• Optional: Before students select the “play” button in the examples, ask them to write down whether they think the code will output to True or False.
• Optional: Ask students, “True or false: The ‘==’ operator and the ‘is’ operator are the same.” (False)
3. Inequalities (Tutorial)
• In this module, students are introduced to inequalities.
• Encourage students to create and test their own examples of inequalities. Here’s an example: print( 15 <= 10 )
• Are students struggling with the “Valid triangle” puzzle? Give a hint: Tell students that the sum of any two sides of a triangle must be greater than the length of the third side.
4. Comparing Strings (Tutorial)
• In this module, students will learn how the equality and inequality operators can be used on strings.
• Students will need to solve 3 puzzles. If they’re struggling, direct their attention to the hints and encourage students to brainstorm possible solutions with a partner.
5. And Operator (Tutorial)
• Students are introduced to the “and” operator, which produces “True” if the values on the right and left are both “True.”
• Are students struggling with the “Even two digit number” puzzle? Give a hint: Tell students that the number “n” must be an even number. Their code for this condition might look like this: n % 2 == 0
6. Or Operator (Tutorial)
• Students are introduced to the “or” operator, which produces “True” if one or both boolean values are “True.”
• Optional: Before students select the “play” button in the examples, ask them to write down what they think the code will output.
• Are students struggling with the “Even with two or odd with three” puzzle? Give a hint: Tell students to use the modulus operator (%).
7. Not Operator (Tutorial)
• Students are introduced to the “not” operator, which produces “True” if the value on the right is equivalent to “False,” and “True” otherwise.
• Are students struggling with the “Happy or not” puzzle? Give a hint: Tell students to replace the “?” in the following code: print(? and not ? and ?)
• Are students struggling with the other puzzles? Direct their attention to the “hint” button and encourage them to brainstorm possible solutions with a neighbor.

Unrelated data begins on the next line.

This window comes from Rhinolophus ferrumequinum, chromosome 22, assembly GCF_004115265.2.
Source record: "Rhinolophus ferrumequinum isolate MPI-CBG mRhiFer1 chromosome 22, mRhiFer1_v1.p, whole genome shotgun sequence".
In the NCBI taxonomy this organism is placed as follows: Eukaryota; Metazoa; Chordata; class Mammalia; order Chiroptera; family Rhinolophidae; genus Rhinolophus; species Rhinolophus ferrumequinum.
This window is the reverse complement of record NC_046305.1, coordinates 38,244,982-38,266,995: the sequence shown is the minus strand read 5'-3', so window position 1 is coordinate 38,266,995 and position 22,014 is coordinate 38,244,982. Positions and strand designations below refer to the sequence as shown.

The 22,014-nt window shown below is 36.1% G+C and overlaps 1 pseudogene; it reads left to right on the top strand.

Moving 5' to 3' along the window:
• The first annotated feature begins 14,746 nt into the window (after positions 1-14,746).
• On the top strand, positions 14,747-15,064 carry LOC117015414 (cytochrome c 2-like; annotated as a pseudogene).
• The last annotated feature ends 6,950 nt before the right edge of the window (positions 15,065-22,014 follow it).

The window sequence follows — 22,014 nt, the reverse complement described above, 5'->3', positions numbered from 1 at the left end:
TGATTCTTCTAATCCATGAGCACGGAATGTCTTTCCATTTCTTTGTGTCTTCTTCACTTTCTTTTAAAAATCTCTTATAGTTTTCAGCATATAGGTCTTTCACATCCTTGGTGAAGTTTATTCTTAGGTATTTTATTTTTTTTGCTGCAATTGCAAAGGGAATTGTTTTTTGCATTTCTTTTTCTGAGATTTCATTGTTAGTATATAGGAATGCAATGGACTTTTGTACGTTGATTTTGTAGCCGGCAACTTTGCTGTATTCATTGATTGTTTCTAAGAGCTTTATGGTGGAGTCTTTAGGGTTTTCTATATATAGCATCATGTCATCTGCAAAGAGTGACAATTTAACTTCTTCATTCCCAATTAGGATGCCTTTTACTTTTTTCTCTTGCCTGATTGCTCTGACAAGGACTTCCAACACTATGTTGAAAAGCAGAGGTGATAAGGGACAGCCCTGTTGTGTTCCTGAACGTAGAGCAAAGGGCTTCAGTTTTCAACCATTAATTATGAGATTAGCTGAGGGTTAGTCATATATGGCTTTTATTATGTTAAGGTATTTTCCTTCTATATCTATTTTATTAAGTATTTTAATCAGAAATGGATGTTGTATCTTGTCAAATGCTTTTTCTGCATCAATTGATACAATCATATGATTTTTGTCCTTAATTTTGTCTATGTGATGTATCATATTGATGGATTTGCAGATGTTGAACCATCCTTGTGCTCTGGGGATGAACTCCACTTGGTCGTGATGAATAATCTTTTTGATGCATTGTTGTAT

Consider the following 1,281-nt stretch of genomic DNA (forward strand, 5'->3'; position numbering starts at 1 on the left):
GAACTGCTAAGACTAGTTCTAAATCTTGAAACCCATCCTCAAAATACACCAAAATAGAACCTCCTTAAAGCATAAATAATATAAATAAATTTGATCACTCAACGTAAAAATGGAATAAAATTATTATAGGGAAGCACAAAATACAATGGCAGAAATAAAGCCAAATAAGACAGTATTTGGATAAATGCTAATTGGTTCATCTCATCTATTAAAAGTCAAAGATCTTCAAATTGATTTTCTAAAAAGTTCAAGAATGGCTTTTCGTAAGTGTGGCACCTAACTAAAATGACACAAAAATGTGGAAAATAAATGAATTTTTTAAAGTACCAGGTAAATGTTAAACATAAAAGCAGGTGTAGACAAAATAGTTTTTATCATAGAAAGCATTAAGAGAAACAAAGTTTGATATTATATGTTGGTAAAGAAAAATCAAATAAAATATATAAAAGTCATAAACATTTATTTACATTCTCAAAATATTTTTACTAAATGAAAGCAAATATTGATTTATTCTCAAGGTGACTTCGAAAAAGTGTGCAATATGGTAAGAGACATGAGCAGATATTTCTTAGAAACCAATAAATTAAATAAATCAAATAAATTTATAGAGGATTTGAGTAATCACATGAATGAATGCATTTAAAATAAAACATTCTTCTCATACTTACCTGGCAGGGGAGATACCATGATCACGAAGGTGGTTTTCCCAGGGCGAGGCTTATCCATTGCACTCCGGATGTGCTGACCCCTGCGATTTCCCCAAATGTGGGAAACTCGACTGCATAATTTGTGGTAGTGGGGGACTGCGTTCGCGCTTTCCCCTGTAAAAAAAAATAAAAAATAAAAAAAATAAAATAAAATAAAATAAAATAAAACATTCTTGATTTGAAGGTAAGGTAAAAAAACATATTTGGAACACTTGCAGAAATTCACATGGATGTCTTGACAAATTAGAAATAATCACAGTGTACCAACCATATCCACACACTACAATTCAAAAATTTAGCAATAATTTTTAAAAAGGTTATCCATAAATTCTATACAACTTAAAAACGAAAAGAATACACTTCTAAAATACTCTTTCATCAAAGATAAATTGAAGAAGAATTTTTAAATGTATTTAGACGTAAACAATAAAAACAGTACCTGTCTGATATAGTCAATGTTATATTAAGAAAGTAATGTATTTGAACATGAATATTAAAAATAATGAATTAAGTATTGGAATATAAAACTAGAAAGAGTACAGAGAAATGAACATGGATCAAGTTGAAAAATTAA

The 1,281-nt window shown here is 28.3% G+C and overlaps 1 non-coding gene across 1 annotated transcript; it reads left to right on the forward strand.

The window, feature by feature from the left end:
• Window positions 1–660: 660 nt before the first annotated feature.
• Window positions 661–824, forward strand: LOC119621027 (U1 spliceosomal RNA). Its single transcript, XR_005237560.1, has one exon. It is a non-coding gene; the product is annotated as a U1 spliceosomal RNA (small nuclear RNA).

8. Quiz
• In this quiz, students will answer 6 boolean logic problems.
• In each problem, students will need to apply boolean logic with coding concepts learned in previous lessons.

### Discussion Questions/Follow-Up Activities(20 minutes)

Logic Gates
Ask students to apply boolean logic and fill in the following logic gates:  ### US Standards

• CCSS-ELA: SL.8.1, RI.9-10.3, RI.9-10.6, RI.11-12.3, RI.11-12.6, L.9-10.3, L.9-10.6, L.11-12.3, L.11-12.6
• CCSS-Math: HSN.Q.A.1, HSN.Q.A.2, HSN.Q.A.3, MP.1, MP.2, MP.4
• CSTA: 2-AP-11, 2-AP-13, 2-AP-17, 3A-AP-17, 3B-AP-11
• CS CA: 6-8.AP.11, 6-8.AP.13, 6-8.AP.17, 9-12.AP.12, 9-12.AP.16
• ISTE: 1.c, 1.d, 4.d, 5.c, 5.d

## Class Presentations

These student-facing slide presentations help educators seamlessly run Tynker lessons in a virtual or physical classroom setting. Each lesson has its own set of slides that introduce the big ideas, suggest unplugged activities, and include a section for each activity module. While running lesson slides, you can switch back and forth between the activity, the slides, answer keys and other lesson materials. Lesson 1
Welcome to Python
32 Slides Lesson 2
Variables and I/O
29 Slides Lesson 3
Data Types
29 Slides Lesson 4
Math Operators
32 Slides Lesson 5
Boolean Logic
35 Slides Lesson 6
Turtle Graphics
31 Slides Lesson 7
Branching
27 Slides Lesson 8
While Loops
27 Slides Lesson 9
Strings
32 Slides Lesson 10
Lists
28 Slides Lesson 11
For Loops
24 Slides Lesson 12
Functions
28 Slides Lesson 13
Dictionaries
20 Slides Lesson 14
Classes and Objects
24 Slides Lesson 15
Recursion
20 Slides